Up to two thirds of those affected demonstrate some type of generalized connective tissue disorder.[24][43] Marfan syndrome, Ehlers–Danlos syndrome, and autosomal dominant polycystic kidney disease are the three most common connective tissue disorders associated with sCSFLs.[24] Roughly 20% of patients with a sCSFL exhibit features of Marfan syndrome, including tall stature, hollowed chest (pectus excavatum), joint hypermobility and arched palate. However, no other Marfan syndrome presentations are shown.[24]

Spinal drainage theory


Some studies have proposed that issues with the spinal venous drainage system may cause a CSF leak.[45] According to this theory, dural holes and intracranial hypotension are symptoms caused by low venous pressure in the epidural space. When leg muscles pump blood towards the heart, and pressure in the inferior vena cava vein becomes negative, the network of epidural veins is overdrained, causing CSF to be aspirated into the epidural space. True leaks can form at weak points in the spinal meninges. Therefore, the observed CSF hypotension is a result of CSF hypovolemia and reduced epidural venous pressure.[45]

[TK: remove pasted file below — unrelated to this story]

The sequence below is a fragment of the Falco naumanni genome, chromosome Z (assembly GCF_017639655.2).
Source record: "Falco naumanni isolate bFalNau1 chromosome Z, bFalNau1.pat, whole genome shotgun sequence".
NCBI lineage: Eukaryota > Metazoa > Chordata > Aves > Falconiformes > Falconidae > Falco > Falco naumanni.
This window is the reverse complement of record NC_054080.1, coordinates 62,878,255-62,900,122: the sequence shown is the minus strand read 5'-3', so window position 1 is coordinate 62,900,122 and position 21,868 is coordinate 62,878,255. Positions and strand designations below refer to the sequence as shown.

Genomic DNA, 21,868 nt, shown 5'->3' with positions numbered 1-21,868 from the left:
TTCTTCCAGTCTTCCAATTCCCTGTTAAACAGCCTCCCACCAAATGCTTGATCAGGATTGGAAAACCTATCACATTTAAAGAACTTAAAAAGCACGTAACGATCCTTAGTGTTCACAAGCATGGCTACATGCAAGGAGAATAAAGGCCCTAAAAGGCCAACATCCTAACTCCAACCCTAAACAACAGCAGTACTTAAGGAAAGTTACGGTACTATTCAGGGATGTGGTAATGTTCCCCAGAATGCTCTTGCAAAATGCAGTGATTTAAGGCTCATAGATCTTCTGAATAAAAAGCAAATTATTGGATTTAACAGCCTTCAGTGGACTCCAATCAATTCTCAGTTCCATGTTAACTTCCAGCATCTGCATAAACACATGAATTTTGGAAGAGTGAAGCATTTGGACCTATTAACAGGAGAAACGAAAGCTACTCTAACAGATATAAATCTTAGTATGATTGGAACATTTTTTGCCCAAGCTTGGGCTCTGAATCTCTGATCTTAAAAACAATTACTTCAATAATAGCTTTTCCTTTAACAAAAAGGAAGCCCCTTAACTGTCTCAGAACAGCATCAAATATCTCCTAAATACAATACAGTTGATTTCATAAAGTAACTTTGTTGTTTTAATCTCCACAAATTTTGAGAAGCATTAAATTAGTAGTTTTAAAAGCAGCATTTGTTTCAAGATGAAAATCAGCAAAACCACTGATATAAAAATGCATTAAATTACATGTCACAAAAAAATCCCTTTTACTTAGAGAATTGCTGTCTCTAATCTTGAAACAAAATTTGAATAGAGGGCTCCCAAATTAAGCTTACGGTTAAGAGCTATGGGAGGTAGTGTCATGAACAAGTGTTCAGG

Other causes


Cranial CSF leaks result from intracranial hypertension in the vast majority of cases. The increased pressure causes a rupture of the cranial dura mater, leading to a CSF leak and intracranial hypotension.[46][47] Patients with a nude nerve root, where the root sleeve is absent, are at increased risk for developing recurrent CSF leaks.[48] Lumbar disc herniation has been reported to cause CSF leaks in at least one case.[49] Degenerative spinal disc diseases cause a disc to pierce the dura mater, leading to a CSF leak.[24]

CSF leaks can result from a lumbar puncture procedure.[50][51][52][53]


Arnold–Chiari malformation is a condition where the cerebellar tonsils have descended, and should be considered in differential diagnosis of sCSFLS.